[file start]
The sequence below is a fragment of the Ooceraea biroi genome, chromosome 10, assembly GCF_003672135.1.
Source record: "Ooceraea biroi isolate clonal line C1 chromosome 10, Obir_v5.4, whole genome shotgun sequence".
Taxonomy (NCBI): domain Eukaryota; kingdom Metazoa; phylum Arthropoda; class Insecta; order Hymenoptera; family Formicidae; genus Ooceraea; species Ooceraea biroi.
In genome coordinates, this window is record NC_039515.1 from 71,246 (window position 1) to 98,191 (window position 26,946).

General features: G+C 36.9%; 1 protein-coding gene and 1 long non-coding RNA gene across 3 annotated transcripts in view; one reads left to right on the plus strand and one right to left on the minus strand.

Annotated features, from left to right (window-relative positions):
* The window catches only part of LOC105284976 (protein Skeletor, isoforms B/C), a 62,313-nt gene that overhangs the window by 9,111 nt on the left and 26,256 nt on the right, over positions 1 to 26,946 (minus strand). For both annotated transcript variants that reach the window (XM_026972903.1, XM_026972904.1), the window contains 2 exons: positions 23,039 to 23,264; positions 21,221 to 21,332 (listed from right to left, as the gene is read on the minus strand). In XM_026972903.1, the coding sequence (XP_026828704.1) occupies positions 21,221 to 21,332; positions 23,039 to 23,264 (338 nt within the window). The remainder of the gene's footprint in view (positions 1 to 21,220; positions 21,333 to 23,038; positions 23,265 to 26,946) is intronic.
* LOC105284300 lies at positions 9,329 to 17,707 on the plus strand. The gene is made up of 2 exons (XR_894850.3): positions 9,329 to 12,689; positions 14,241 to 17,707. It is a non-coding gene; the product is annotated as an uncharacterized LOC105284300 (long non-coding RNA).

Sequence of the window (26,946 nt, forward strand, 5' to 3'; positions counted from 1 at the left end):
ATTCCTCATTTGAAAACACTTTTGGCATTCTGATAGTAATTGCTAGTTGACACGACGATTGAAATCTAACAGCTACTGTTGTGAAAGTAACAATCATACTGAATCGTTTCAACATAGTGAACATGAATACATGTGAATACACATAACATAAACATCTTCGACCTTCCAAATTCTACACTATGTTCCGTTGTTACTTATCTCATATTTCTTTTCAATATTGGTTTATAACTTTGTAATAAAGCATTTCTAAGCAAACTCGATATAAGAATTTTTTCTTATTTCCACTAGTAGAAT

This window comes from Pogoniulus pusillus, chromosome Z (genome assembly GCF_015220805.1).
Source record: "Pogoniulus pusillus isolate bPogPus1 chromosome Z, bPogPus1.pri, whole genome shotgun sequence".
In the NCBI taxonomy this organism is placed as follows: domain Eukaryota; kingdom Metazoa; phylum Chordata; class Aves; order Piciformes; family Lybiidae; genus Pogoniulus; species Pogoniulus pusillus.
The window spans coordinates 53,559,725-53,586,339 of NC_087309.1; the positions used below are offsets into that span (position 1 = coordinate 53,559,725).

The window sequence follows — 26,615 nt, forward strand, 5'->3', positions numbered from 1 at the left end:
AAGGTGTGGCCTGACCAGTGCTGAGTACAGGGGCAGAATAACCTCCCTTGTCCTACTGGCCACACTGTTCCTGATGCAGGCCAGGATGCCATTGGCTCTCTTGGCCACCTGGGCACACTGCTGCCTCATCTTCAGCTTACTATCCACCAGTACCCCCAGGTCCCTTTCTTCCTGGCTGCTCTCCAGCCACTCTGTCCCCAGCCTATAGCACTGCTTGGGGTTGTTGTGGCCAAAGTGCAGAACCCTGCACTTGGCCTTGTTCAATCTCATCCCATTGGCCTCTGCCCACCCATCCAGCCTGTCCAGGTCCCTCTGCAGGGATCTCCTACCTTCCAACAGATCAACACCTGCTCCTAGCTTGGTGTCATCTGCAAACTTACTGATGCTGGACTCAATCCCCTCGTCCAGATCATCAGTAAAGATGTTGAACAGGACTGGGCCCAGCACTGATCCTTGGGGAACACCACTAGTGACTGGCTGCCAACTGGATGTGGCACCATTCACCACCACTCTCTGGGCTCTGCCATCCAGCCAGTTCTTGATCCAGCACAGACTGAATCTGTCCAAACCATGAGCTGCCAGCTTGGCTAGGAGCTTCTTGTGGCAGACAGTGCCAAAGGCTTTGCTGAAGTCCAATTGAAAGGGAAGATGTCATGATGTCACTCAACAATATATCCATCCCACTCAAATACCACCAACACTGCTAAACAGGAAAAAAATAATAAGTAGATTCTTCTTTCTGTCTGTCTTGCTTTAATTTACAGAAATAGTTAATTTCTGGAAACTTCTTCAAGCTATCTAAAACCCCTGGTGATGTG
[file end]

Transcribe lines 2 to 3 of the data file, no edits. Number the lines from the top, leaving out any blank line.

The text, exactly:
Source record: "Ooceraea biroi isolate clonal line C1 chromosome 10, Obir_v5.4, whole genome shotgun sequence".
Taxonomy (NCBI): domain Eukaryota; kingdom Metazoa; phylum Arthropoda; class Insecta; order Hymenoptera; family Formicidae; genus Ooceraea; species Ooceraea biroi.